What Are Our Values?

This is the question asked by Marian Wright Edelman of the Children’s Defense Fund at the end of a powerful essay that describes the deep cuts being made in education programs.  Education has not been a big part of  the Republican debates unless they are talking about reducing the federal government’s role.  And, indeed, the track record has not been good for the feds as they have led to a national obsession with test scores and now with teacher evaluation.

The government hasn’t always been such a detriment to education.  The response to Sputnik spurred new interest in science and federal money helped fund summer programs and teacher development.

Unfortunately, helping poor kids succeed doesn’t seem to compare to concern about the Soviets as a national crisis, and yet we know that those in poverty are more likely to drop out, which leads to a whole host of issues from higher incarceration rates to lower employment earning.  But there seems to be a desire on the side of conservatives to blame the poor for their lot, suggesting it is easy to escape the cycle.  Most of these suggestions, of course, are made by people who have never had to worry about paying the rent or feeding themselves.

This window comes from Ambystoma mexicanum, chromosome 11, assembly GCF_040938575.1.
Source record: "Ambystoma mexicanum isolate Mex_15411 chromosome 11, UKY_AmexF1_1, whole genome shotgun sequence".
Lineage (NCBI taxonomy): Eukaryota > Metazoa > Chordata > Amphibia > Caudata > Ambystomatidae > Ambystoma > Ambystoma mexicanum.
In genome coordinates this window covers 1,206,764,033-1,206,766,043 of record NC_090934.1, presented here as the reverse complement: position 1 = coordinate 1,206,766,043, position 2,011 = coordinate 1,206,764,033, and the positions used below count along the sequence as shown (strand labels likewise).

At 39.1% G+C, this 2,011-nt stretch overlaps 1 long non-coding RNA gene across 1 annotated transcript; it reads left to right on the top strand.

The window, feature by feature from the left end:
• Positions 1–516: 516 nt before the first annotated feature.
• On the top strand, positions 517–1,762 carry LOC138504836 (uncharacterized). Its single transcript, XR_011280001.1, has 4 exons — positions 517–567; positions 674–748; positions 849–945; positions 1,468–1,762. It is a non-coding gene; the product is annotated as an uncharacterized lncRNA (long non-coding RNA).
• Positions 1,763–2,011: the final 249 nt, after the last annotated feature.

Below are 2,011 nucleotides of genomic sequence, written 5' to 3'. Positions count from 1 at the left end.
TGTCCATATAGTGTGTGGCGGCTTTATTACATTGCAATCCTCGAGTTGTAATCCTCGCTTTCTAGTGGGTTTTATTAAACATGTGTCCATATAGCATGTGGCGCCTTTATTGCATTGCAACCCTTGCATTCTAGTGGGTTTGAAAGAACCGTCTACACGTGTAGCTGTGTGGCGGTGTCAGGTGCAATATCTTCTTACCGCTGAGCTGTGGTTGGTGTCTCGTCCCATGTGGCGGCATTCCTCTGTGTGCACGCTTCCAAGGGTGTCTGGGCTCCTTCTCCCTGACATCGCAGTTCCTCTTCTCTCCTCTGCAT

So, while we say we value education, we have all sorts of excuses for why we don’t show those values in both access and funding.  It’s a simple, but powerful question: what are our values?

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